How exactly Bond knew it was a centipede crawling up his naked body in the Jamaican hotel room in the dead of night was a mystery to me. It was an evaluation he made entirely from the physical sensation of the creature’s many legs as it moved slowly up onto his thigh. Once he’d decided that was what it was, he ran through the risks based on information he had, at some point taken into his consciousness. It was details like this which Fleming excelled at. There was a particularly gruesome encounter which Bond had later in the book with a giant squid and again the hero summoned up vital information about the beast in an almost academic way which was a pretty neat trick considering the squid was about to devour him. As the massive tentacles weaved their way out of the swirling depths, he clung to a meshed fence and ran what he knew about the giant squid through his fevered mind. A fifty foot monster with two long seizing tentacles and ten holding ones. It had a huge blunt beak beneath eyes that worked on the camera principle, like a human’s. Their brains were efficient and they could shoot backwards through the water at thirty knots, by jet-propulsion. Naturally Mister Bond defeated the giant squid but not before Fleming took us to the precipice of his demise. One could almost feel the pain of each of the tentacle’s suckers as they slapped onto his exposed flesh and exerted a super human strength around his limbs. The suspense was killing and the author spared us no detail of the battle which was literally life or death.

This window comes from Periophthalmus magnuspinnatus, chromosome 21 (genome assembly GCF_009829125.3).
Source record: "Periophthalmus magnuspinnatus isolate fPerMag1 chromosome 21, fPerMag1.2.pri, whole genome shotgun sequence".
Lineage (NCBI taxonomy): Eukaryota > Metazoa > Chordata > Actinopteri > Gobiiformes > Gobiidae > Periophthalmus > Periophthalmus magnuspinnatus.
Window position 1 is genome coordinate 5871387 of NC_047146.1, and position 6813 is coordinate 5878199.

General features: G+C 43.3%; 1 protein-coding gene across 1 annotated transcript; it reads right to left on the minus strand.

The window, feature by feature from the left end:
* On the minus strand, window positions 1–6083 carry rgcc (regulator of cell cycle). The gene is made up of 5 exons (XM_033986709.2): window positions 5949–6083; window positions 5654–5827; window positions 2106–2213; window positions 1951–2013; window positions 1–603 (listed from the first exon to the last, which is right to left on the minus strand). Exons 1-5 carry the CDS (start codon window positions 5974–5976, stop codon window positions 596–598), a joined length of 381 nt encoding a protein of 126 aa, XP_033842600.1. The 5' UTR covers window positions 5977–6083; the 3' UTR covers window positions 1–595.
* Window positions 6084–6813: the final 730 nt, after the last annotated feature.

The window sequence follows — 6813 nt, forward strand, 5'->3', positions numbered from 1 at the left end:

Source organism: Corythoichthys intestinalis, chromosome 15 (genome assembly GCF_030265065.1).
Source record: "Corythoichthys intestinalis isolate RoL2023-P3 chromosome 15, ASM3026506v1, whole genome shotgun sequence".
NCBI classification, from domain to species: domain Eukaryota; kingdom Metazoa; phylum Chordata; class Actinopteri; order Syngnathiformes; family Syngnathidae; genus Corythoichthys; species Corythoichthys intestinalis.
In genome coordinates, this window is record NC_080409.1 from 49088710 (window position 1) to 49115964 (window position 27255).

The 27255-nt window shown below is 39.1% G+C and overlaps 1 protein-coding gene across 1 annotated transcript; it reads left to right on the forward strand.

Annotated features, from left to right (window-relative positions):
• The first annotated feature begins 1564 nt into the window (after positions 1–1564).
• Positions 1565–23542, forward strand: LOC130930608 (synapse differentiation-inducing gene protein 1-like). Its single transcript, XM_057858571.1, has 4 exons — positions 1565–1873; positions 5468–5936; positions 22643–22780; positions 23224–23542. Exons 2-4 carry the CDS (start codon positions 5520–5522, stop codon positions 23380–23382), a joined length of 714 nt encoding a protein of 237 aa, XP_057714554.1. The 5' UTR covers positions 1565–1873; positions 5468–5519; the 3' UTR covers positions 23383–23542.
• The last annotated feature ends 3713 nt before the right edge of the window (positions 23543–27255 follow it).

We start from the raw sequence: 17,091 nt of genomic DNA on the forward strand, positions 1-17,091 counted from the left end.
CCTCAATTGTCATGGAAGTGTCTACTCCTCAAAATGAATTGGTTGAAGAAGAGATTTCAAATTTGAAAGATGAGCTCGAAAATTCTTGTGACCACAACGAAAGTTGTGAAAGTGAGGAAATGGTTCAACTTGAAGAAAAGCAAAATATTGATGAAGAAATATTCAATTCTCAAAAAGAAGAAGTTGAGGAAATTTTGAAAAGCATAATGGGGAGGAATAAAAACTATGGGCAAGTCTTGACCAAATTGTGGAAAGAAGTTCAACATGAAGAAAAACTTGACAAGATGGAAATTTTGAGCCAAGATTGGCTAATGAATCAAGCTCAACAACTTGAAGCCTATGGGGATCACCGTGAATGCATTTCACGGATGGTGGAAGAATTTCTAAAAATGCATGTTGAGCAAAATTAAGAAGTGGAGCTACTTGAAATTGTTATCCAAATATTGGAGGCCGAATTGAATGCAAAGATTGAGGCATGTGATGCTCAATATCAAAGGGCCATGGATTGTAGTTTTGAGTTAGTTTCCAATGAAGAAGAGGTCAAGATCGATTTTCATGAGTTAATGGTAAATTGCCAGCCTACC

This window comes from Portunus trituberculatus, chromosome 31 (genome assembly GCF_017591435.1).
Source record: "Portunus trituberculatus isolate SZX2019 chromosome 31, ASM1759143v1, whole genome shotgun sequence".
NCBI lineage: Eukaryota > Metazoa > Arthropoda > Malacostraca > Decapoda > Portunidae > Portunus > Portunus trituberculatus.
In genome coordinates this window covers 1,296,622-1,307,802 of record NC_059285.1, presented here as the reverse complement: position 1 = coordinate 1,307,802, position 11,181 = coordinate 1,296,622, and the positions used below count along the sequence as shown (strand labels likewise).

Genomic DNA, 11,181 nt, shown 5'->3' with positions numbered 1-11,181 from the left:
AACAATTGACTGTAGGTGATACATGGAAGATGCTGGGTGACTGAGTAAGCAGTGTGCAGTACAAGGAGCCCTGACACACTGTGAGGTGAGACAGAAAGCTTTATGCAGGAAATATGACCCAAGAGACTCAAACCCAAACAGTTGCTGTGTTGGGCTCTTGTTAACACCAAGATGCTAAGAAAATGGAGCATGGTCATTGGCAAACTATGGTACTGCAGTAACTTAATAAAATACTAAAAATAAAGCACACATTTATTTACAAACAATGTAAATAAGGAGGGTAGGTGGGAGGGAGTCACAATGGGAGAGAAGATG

Dreyfus had dictated a reading list and I went on to From Russia With Love next and again found the same dynamic in his fight with Nash, the blonde haired agent of SMERSH. Nash told Bond he was going to shoot him through the heart as the train entered the tunnel, but our hero managed to sandwich his cigarette case and a book between his heart and the gun at the moment of impact. Then, playing dead on the floor, Bond desperately tried to remember simple anatomy. Where did the main artery run in the lower body of a man? The Femoral. Down the inside of the thigh. His next challenge was to release the flat-bladed throwing knife from his attaché case which was only millimetres from his right hand. The first violent stab of the knife had to be decisive. And decisive it was but not before Fleming had taken us through every tiny detail of Bond’s lethal ordeal right up to Nash’s body finally relaxing once the ten pints of blood had drained from his body.